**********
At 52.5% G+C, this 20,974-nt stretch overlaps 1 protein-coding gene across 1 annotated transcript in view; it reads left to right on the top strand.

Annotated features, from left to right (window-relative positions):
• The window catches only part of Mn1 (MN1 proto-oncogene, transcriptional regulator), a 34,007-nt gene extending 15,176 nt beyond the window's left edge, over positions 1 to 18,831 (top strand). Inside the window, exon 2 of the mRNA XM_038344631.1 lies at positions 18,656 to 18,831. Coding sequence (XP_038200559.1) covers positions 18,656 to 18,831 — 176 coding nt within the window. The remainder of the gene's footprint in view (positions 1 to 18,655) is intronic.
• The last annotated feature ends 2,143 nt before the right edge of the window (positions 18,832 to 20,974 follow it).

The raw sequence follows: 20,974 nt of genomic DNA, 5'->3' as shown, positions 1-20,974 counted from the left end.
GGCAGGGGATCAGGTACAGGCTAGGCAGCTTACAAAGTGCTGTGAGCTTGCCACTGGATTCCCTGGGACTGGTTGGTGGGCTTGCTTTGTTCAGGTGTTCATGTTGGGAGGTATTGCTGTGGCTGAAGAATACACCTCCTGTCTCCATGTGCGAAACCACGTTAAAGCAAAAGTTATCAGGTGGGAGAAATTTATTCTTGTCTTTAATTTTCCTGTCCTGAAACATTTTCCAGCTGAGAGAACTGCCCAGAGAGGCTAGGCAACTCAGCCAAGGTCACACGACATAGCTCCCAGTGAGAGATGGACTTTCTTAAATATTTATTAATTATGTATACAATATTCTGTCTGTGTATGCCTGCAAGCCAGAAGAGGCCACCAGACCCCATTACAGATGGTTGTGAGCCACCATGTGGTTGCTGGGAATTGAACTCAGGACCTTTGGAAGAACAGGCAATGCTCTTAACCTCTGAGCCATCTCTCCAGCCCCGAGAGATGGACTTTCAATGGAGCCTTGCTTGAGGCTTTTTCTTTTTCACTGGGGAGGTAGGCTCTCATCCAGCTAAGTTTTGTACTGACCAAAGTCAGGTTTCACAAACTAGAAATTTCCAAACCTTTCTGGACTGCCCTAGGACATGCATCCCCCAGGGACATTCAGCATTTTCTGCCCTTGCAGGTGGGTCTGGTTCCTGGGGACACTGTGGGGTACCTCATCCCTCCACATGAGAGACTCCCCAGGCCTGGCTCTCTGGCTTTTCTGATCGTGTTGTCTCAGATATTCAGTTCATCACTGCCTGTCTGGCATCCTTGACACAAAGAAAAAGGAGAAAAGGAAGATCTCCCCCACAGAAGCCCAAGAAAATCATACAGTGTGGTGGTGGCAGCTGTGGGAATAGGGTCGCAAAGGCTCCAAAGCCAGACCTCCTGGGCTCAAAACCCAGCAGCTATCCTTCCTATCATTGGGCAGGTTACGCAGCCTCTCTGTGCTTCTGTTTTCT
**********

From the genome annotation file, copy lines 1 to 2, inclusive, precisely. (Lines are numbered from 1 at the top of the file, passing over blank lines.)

At 52.5% G+C, this 20,974-nt stretch overlaps 1 protein-coding gene across 1 annotated transcript in view; it reads left to right on the top strand.

Annotated features, from left to right (window-relative positions):